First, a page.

British media on Monday described Sathya Sai Baba, who passed away in Andhra Pradesh's Puttaparthi on Sunday, as one of the most enigmatic and remarkable religious figures of the last century.
"Sathya Sai Baba, who died on Sunday, probably aged 84, was India's most famous, and most controversial, Swami or holy man, and one of the most enigmatic and remarkable religious figures of the last century," the Daily Telegraph reported.
"To his followers, Sai Baba was a living god; a claim he did nothing to disavow. He would frequently liken himself to such figures as Christ, Krishna, and the Buddha, claiming that he was the avatara of the age - an avatar being a living incarnation of the divine," the report said.
To his detractors he was a charlatan, albeit one of considerable ingenuity and enormous personal charisma and power," it said.
Describing Sai Baba as one of India's most popular and controversial spiritual leaders, The Times said: "Sai Baba claimed to teach messages of truth, peace, love and non-violence and maintained that he did not require followers to give up their previous religious beliefs."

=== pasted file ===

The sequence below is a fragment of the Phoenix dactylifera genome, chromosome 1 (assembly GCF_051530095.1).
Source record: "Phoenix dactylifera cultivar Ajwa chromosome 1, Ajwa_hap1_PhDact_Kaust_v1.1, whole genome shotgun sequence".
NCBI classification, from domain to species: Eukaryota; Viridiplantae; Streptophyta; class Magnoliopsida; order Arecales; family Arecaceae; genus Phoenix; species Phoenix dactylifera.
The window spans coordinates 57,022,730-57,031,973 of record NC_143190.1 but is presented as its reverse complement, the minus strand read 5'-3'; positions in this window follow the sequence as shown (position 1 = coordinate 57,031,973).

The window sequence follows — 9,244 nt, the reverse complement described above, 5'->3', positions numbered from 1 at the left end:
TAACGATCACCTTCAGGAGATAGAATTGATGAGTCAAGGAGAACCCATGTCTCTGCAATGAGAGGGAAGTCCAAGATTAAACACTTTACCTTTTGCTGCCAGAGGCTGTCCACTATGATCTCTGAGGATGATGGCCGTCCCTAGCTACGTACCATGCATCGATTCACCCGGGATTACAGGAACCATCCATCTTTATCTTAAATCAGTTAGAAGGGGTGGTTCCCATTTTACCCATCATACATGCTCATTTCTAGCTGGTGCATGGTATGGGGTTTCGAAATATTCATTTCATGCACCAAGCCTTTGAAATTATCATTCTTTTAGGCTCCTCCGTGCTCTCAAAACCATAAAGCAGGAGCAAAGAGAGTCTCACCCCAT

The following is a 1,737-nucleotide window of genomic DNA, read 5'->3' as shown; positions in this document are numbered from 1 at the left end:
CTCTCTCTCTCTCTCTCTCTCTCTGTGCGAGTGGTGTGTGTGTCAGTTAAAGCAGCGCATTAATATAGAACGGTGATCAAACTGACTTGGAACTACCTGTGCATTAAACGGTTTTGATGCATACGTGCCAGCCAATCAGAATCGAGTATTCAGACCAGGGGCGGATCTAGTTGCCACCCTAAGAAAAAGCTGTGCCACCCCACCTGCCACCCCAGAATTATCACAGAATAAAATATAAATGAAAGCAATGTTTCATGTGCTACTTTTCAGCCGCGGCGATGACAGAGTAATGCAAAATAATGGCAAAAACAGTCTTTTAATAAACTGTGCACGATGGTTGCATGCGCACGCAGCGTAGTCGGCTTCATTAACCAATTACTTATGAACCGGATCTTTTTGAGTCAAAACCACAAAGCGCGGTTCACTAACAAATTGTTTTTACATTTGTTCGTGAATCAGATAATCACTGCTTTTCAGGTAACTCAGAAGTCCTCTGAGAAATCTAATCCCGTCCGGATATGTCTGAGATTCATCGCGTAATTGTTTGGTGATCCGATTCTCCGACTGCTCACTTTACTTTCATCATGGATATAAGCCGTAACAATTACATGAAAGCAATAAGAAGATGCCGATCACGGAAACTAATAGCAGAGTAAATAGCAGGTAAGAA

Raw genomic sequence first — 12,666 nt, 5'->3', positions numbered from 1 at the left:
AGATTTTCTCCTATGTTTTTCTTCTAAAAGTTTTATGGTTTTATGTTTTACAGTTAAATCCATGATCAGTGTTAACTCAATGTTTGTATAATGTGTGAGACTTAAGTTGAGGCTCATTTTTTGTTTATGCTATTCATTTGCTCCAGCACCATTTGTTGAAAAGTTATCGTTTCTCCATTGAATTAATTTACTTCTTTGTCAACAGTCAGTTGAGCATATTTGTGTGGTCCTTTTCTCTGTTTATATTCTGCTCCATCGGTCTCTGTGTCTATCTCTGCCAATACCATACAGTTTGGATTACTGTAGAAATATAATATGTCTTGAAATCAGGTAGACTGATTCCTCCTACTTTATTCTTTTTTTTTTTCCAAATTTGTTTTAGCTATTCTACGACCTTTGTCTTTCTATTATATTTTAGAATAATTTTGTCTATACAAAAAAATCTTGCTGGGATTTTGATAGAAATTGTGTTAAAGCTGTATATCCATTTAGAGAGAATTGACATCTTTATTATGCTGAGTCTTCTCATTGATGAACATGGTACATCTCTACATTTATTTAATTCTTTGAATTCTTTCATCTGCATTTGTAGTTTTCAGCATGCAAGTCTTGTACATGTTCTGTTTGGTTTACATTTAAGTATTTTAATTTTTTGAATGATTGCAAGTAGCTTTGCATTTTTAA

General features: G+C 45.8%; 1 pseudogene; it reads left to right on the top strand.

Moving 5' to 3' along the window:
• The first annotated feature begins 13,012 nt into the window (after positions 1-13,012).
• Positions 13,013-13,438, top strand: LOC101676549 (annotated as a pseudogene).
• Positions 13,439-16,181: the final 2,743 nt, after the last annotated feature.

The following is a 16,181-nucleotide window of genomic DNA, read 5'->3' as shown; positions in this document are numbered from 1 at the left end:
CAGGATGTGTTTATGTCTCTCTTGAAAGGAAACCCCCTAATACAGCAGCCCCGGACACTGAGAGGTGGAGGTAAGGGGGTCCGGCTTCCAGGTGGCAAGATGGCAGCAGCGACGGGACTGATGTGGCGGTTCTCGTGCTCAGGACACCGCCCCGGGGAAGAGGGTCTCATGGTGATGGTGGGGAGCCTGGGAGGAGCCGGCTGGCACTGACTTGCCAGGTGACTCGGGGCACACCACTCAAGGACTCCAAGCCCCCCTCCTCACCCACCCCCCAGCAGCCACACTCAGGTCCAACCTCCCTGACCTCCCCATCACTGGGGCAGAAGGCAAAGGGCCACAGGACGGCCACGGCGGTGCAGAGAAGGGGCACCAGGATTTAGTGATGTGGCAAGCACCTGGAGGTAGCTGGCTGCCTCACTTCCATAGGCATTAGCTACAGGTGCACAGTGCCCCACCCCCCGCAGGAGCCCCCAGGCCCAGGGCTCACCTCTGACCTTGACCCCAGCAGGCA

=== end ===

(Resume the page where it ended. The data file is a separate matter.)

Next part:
"His popularity was huge across India, where his following included Bollywood stars, the cricketer Sachin Tendulkar, prime ministers, judges and civil servants.
Thousands of devotees visited his ashram daily "travelling from far and wide, including Britain, the US, Germany, Scandivania and Italy," the report said.
Visitors included the Duchess of York, during a tour of Bangalore in January 1997 and Keith Critchlow, the architect, who designed and supervised his hospital at Puttaparthi along with other British architects and engineers.
The Guardian said "though revered by millions around the world as a living god, he was a controversial figure, criticised by some as a fraud protected by political influence."
84-year-old Sai Baba died on Sunday due to cardio respiratory failure.